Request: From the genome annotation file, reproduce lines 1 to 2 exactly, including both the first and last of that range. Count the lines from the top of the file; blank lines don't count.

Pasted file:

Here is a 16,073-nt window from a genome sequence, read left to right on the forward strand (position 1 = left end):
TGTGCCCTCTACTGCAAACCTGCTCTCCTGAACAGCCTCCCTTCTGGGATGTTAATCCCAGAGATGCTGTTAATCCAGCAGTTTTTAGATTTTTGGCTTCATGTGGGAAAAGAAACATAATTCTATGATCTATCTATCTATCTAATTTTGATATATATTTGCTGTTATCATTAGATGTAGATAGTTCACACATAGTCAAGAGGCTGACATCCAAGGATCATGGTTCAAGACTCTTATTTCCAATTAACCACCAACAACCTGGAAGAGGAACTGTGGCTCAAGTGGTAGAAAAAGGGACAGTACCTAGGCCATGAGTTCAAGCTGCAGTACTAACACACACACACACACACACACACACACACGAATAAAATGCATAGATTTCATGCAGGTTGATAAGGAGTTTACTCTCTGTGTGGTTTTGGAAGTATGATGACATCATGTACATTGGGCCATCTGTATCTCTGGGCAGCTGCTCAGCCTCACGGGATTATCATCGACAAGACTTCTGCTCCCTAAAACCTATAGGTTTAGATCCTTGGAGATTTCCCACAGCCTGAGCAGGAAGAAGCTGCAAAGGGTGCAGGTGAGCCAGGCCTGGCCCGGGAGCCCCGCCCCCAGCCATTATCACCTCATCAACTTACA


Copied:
Here is a 16,073-nt window from a genome sequence, read left to right on the forward strand (position 1 = left end):
TGTGCCCTCTACTGCAAACCTGCTCTCCTGAACAGCCTCCCTTCTGGGATGTTAATCCCAGAGATGCTGTTAATCCAGCAGTTTTTAGATTTTTGGCTTCATGTGGGAAAAGAAACATAATTCTATGATCTATCTATCTATCTAATTTTGATATATATTTGCTGTTATCATTAGATGTAGATAGTTCACACATAGTCAAGAGGCTGACATCCAAGGATCATGGTTCAAGACTCTTATTTCCAATTAACCACCAACAACCTGGAAGAGGAACTGTGGCTCAAGTGGTAGAAAAAGGGACAGTACCTAGGCCATGAGTTCAAGCTGCAGTACTAACACACACACACACACACACACACACACACGAATAAAATGCATAGATTTCATGCAGGTTGATAAGGAGTTTACTCTCTGTGTGGTTTTGGAAGTATGATGACATCATGTACATTGGGCCATCTGTATCTCTGGGCAGCTGCTCAGCCTCACGGGATTATCATCGACAAGACTTCTGCTCCCTAAAACCTATAGGTTTAGATCCTTGGAGATTTCCCACAGCCTGAGCAGGAAGAAGCTGCAAAGGGTGCAGGTGAGCCAGGCCTGGCCCGGGAGCCCCGCCCCCAGCCATTATCACCTCATCAACTTACA